The inspection for water seepage into the basement or crawl space should begin during your exterior inspection. As you walk around the house, record on your worksheet the location of those conditions that can cause water to accumulate around the foundation: faulty gutters and downspouts, improper grading, settlement of walkways, and so on. When you go into the basement, if there are problem conditions on the exterior, the walls and floor opposite those areas should be checked first for signs of water penetration. Figure 11-6 shows water stains and deposits in the corner of a foundation wall as a result of a faulty downspout. Even if there are no indications of past or current water seepage, the exterior problem conditions should be corrected.
A basement can have a water-seepage problem and be dry when you look at it. Many clients have told me that there were no seepage problems in the basement. After all, they looked at the basement during a heavy rain and found it “bone dry.” So how could there be a problem? Well, as previously discussed, there are many causes for water seepage, and depending on the cause, a single rain might not result in seepage. For example, if water penetrates into the basement through the floor slab as a result of a seasonally high water table and the basement is inspected when the water table is 1 or 2 feet below the high level, a heavy rain will not raise the groundwater level sufficiently to cause water to seep through the floor slab. It takes time for rainwater to percolate into the ground and raise the water table.
Water puddles or flooded areas in the basement are obvious signs of a water problem. In most cases, however, you will not see standing water, and you must then make an evaluation of whether there is a condition of water intrusion based on other, more subtle signs. Water-seepage signs indicate only that water has seeped into the basement in the past. They do not indicate the frequency of the seepage or its extent. Consequently, if you see indications of water seepage, you should not engage a contractor to waterproof the house immediately upon taking possession. If you do, it could prove quite costly.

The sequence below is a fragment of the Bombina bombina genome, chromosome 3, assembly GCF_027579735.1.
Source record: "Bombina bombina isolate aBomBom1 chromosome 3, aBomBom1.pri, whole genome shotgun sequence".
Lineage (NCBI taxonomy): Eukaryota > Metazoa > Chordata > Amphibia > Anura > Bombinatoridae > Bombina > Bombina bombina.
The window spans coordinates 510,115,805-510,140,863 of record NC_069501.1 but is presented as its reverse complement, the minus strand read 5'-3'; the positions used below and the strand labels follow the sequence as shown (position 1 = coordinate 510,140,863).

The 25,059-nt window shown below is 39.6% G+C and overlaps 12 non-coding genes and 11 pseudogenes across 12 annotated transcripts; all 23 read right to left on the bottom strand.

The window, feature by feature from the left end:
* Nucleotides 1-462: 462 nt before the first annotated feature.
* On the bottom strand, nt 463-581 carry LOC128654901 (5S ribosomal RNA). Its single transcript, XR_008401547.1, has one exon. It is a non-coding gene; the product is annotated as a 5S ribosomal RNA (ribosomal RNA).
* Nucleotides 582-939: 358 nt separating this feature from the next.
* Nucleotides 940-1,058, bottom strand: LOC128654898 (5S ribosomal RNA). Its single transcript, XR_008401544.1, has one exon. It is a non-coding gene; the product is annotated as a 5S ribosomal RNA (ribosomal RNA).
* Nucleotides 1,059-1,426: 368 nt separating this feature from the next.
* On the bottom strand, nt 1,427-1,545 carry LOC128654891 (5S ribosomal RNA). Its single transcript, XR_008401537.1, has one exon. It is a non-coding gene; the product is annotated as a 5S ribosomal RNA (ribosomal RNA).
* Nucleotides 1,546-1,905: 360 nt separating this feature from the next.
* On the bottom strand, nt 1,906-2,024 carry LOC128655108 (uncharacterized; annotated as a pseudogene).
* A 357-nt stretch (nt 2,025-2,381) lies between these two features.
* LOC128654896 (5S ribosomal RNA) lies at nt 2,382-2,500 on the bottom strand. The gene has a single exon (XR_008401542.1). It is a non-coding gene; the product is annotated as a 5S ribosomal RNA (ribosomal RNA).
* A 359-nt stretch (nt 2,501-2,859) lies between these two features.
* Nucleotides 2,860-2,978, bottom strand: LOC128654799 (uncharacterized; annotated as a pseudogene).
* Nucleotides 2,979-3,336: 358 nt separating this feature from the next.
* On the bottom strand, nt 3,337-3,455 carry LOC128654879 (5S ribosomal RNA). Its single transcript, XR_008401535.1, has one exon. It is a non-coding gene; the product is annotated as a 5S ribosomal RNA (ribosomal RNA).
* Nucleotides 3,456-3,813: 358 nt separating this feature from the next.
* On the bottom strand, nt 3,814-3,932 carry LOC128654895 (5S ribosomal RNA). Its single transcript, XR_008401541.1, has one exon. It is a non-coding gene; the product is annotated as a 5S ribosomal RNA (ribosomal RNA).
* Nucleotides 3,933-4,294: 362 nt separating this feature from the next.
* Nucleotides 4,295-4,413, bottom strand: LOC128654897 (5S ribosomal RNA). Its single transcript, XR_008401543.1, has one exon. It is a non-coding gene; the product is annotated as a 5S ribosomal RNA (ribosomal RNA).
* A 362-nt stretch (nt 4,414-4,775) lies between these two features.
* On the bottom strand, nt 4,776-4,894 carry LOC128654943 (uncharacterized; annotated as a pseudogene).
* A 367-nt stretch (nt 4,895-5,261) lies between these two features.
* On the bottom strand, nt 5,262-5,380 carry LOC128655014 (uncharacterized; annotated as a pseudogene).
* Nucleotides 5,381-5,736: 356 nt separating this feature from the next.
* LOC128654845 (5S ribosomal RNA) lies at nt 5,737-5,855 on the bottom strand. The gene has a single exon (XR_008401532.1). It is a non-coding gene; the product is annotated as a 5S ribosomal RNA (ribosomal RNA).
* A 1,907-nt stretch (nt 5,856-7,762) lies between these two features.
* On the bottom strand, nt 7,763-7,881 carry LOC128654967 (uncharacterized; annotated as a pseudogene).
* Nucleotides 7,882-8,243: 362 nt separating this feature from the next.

First talk with the homeowner about the condition. It is possible that whatever it was that caused the past seepage has already been corrected. (If the problem was corrected by installing buried drainpipes or coating the outside surface of the foundation wall, the correction would not be visible.) If the homeowner indicates that the problem has been corrected, you should ask to see a copy of the paid bill. Or get the name of the contractor so that you can call to find out exactly what corrective steps were taken. Quite often a contractor provides a guarantee against water seepage. If there is such a guarantee, you should find out whether it is transferable.
The possibility exists that even though there are signs of water seepage, the actual seepage might occur very infrequently-such as only after an excessively heavy rain as might occur every few years. In this case, depending on the extent of the seepage and the projected usage of the basement, costly waterproofing measures might not be justified. The best approach when considering the correction of water seepage is to correct immediately any obvious problem conditions such as faulty gutters and downspouts, improper grading, cracks through which water is actively leaking, and so on. However, before undertaking any major water-seepage control measures, such as excavating and coating the exterior surface of the foundation wall, inserting perforated drainpipes below the floor slab, or trenching and installing buried drainpipes in the yard, you should live in the house for at least one full year. This will enable you to evaluate the degree and extent of the seepage over a full weather cycle. If it turns out that the year is particularly dry so that there is no seepage, well and good. Wait another year. By not taking a “shotgun” approach and waterproofing everything, as recommended by many contractors, you might be able to resolve the problem at a cost that truly reflects the work needed to stop the seepage.